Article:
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"The best writer of medieval fiction currently around."—Historical Novels Review
Royal protector. Loyal servant. Forgotten hero.
12th century, England: A penniless young knight with few prospects, William Marshal is plucked from obscurity when he saves the life of Henry II's formidable queen, Eleanor of Aquitaine. In gratitude, she appoints him tutor to the heir to the throne, the volatile and fickle Prince Henry. But being a royal favorite brings its share of danger and jealousy as well as fame and reward.
A writer of uncommon historical integrity and accuracy, Elizabeth Chadwick resurrects the true story of one of England's greatest forgotten heroes in a captivating blend of fact and fiction. The Greatest Knight restores William Marshal to his rightful place at the pinnacle of the British Middle Ages, reflecting through him the triumphs, scandals, and power struggles that haven't changed in eight hundred years.
Fans of Phillipa Gregory, Susanna Kearsley, or Diana Gabaldon are sure to recognize The Greatest Knight as exceptional historical fiction, bringing medieval Britain to brilliant life.
More Novels of Elizabeth Chadwick's William Marshal:
The Greatest Knight
The Scarlet Lion
For the King’s Favor
To Defy a King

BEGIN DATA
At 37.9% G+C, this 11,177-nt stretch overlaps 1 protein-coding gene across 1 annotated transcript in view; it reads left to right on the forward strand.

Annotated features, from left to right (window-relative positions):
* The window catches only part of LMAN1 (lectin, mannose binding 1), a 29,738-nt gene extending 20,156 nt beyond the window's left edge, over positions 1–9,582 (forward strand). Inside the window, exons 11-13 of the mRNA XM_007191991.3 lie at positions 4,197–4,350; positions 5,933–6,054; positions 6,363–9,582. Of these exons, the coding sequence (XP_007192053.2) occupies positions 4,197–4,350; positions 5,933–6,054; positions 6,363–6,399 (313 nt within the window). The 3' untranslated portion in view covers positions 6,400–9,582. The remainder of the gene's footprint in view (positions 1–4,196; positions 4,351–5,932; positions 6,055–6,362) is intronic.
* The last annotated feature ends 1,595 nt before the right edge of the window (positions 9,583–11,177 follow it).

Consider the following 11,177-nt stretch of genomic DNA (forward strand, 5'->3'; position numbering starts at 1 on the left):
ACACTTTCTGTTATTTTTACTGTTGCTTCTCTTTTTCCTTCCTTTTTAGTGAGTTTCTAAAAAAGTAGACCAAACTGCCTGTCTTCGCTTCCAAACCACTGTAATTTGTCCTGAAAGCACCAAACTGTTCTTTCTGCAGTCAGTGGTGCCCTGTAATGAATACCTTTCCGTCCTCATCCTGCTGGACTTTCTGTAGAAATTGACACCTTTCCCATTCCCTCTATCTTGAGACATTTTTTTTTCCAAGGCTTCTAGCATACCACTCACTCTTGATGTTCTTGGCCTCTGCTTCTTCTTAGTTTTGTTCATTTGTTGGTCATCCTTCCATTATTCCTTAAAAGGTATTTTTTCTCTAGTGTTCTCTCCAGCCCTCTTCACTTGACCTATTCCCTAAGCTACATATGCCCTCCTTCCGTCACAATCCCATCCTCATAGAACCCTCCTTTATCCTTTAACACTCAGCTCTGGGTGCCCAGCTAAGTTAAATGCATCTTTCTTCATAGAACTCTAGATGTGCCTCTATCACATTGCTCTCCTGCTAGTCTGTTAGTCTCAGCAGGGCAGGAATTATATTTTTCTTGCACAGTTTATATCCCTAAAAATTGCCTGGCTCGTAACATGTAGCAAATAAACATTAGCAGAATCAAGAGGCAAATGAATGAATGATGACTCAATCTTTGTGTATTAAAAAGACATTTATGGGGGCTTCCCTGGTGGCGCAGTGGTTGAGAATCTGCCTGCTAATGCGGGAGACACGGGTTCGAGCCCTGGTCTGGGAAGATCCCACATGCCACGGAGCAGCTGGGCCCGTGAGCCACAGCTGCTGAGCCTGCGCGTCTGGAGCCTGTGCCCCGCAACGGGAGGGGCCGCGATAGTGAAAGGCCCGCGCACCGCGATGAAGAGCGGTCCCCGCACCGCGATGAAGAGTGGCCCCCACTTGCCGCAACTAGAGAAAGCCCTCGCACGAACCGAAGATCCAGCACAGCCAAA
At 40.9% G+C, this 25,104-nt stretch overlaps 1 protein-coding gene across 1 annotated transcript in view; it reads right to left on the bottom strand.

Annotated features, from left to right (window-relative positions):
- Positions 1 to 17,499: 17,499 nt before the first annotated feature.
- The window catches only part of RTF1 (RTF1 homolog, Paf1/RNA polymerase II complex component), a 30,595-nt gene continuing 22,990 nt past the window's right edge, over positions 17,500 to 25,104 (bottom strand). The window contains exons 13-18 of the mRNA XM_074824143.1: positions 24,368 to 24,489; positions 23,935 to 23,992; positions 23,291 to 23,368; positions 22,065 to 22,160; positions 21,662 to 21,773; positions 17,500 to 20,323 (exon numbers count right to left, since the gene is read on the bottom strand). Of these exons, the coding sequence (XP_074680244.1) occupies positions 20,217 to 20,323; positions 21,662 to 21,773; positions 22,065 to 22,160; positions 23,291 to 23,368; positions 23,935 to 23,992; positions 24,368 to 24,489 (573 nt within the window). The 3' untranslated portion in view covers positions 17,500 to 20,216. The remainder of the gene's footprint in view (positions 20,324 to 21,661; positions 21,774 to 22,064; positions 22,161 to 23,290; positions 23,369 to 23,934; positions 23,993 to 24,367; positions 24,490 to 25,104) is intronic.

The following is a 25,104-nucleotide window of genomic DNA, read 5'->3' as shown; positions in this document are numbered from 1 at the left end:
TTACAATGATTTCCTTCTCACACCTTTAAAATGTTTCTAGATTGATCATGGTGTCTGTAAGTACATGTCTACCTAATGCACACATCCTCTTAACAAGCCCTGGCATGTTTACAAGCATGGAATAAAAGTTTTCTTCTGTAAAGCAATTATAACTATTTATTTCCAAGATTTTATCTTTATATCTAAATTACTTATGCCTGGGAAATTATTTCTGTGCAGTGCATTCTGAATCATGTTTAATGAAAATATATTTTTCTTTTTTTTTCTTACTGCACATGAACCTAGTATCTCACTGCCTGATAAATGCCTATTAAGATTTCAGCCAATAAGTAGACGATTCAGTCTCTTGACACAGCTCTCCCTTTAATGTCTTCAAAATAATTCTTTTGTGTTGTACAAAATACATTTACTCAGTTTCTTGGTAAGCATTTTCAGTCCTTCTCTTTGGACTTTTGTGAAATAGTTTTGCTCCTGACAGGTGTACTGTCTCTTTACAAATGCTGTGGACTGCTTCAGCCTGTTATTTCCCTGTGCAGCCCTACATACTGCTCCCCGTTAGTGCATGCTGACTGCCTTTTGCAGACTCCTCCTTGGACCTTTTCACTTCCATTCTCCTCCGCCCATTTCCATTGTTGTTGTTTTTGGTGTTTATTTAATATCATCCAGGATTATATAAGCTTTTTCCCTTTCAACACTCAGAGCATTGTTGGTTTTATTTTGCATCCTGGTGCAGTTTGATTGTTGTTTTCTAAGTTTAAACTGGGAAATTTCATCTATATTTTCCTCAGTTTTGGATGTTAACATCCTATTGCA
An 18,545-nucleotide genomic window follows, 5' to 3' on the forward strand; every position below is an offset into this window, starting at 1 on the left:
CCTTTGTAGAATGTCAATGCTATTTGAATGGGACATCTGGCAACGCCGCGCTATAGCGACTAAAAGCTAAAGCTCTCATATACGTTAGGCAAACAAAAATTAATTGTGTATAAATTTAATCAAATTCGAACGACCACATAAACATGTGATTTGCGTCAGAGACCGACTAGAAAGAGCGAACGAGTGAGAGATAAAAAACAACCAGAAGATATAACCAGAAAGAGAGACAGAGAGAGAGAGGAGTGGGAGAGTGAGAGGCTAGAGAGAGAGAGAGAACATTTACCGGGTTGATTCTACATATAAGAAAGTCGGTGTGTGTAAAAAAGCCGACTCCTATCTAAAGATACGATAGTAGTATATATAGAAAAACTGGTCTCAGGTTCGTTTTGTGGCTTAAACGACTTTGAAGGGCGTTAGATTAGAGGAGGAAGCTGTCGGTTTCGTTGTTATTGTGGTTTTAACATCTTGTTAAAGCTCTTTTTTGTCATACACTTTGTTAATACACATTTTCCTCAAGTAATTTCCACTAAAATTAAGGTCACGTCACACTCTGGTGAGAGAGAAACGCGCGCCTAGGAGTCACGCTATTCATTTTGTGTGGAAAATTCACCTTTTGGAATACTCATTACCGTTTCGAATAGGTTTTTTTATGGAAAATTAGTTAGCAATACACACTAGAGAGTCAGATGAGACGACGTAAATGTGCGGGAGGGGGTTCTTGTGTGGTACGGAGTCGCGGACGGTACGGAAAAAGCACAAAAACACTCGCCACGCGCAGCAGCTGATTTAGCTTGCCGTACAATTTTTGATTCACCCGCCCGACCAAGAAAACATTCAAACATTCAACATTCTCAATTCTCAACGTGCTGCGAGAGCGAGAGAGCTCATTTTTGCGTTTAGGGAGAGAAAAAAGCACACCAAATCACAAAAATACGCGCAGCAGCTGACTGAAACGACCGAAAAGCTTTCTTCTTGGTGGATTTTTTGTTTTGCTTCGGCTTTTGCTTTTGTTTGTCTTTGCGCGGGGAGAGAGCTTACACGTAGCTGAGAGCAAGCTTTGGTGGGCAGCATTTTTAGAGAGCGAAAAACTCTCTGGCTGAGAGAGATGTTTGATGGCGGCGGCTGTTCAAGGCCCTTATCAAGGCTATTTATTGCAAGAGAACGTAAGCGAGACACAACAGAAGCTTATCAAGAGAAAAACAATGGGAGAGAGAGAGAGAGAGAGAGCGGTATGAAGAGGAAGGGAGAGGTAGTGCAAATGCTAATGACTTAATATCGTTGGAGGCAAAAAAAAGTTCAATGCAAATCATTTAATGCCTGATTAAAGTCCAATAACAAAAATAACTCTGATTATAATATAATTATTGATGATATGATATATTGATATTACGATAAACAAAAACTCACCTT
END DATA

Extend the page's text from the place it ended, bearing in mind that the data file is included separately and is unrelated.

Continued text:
William Marshal, the younger son of a wealthy family, shows early prowess with a sword and uncommon chivalry, which he puts to good use saving the life of Eleanor of Aquitaine. Afterward, she makes him arms tutor to her sons, the young princes. Marshal pledges his service to heir Henry and stays with the prince, out of loyalty to Eleanor, throughout Henry's turbulent manhood and rebellion against his father. When Henry dies, Marshal swears loyalty to Henry's brother Richard, putting him at odds with his own brother, who is loyal to Prince John. When Richard leaves on crusade and John conspires to take the crown, Marshal must decide between family and honor. A true historical hero, if little known, William Marshal served under some of England's most famous kings and proved himself again and again throughout the troubled 12th century; Chadwick's novel immerses readers in Marshal's life and times, which should prove intriguing to any fan of historical fiction. The royals, and especially Eleanor, are particularly fascinating characters whom Chadwick employs to great effect.